Fast & Curious: Short Takes on Random Things

Say Something if You See Something

“Say Something if You See Something” is the name of a new human trafficking and sexual exploitation “education and awareness” program launched by the Halifax Police and the RCMP and targeted at workers in the hospitality and transport sectors.Say Something if You See Something brochure, Halifax RCMP

The name of the campaign (which  originated in the UK) is an awkward reworking of the US Department of Homeland Security’s post 9/11 “If You See Something, Say Something” slogan which I can only assume was trademarked and/or applies strictly to terrorists.

The Cape Breton Regional Police were briefed this week on the program, which basically enlists hotel employees and taxi drivers as police informants. They’re to watch out for signs of human trafficking, which could include such things as “paying cash at a hotel counter” or requesting  “a room away from other guests.” That those could also be signs of “bad credit” and “not wanting to listen to Fox News blasting from the room next door” were not points raised in the media coverage I saw of the initiative.

Here’s why hospitality industry employees should be involved in the program, according to the campaign brochure:

If people are being trafficked/sexually exploited in your place of work, other illegal activities may also be taking place, such as drug use, sexual assaults, disputes [emphasis mine], physical assaults and robberies. These activities pose a serious risk to your clientele and business.

Disputes are now illegal? Or just disputes in hotel rooms? Do police really want to be inundated with phone calls about people “requesting rooms away from other guests” and later having “disputes?”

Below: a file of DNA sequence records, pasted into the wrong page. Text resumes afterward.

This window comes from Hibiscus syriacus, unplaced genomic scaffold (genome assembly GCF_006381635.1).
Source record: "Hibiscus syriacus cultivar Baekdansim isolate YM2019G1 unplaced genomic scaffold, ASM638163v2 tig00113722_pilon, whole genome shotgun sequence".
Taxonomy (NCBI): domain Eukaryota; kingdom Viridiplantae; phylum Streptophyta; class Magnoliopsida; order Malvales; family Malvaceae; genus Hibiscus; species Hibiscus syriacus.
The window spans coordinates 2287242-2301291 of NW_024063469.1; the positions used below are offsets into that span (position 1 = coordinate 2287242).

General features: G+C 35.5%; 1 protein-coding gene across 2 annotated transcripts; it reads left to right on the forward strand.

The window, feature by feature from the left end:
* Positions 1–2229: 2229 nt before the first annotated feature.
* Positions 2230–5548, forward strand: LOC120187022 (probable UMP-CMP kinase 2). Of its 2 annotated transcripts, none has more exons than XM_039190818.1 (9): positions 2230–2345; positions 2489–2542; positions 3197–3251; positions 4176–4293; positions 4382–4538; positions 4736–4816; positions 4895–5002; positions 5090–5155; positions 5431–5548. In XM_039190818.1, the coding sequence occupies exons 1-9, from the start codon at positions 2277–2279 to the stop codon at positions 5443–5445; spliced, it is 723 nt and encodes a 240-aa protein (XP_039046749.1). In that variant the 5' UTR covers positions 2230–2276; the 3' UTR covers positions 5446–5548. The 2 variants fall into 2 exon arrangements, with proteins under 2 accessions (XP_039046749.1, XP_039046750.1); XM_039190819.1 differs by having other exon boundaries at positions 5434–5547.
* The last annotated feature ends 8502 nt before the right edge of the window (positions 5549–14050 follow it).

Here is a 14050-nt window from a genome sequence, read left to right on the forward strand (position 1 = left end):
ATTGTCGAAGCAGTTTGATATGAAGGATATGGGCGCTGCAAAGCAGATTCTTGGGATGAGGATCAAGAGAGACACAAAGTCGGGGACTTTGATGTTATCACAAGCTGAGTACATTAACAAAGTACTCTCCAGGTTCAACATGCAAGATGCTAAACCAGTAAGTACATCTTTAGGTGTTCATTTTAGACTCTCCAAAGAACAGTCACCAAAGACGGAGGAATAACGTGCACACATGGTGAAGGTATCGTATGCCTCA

At this point you, like me, will probably want to know how serious the problem of human trafficking is here in the CBRM. Const. Tammy Lobb of the Halifax District RCMP Integrated Vice Unit, who did the training session with local officers, told the Post:

Human trafficking is occurring in communities and cities and provinces across the country.

Right. But, do you have any, I don’t know, statistics to back that up? Could you give us an actual sense of the seriousness of the problem here, in this community? I’m not saying it’s not happening, but wouldn’t it be in your own interest to tell me something a little more concrete?

If you know something based on empirical research, say something.


You Want it Darker

I realize that telling you about a great lecture I heard that is over, not available via podcast and not likely to be repeated could be interpreted more as gloating than reporting but here’s my rationale: the lecturer, CBU Professor Emeritus Richard Keshen, could very well give another talk on another subject, in which case this will count as a timely heads up that you’ll want to attend.You Want it Darker, Leonard Cohen album cover

Keshen spoke at the McConnell Library in Sydney on Tuesday evening on the subject of Leonard Cohen’s last album, “You Want It Darker.” A hardy band of Cohen fans braved the cold to listen to, then discuss in detail, three songs from the album.

Keshen pointed out how much knowledge Cohen assumes in his lyrics. One song alone, the title track “You Want it Darker,” in the course of a single stanza invokes the biblical story of Abraham and Isaac; the Kaddish (a Jewish prayer of mourning); and the image of Christ on the cross. That’s decidedly dark but not, in Keshen’s reading, depressing.

It was interesting to take the time to consider songs in all their aspects and not something I do much since music became so readily available in such copious amounts. Not all songs could bear this kind of scrutiny — I doubt Keshen will be lecturing on the works of Justin Bieber anytime soon — but Cohen’s songs get better the closer you examine them.






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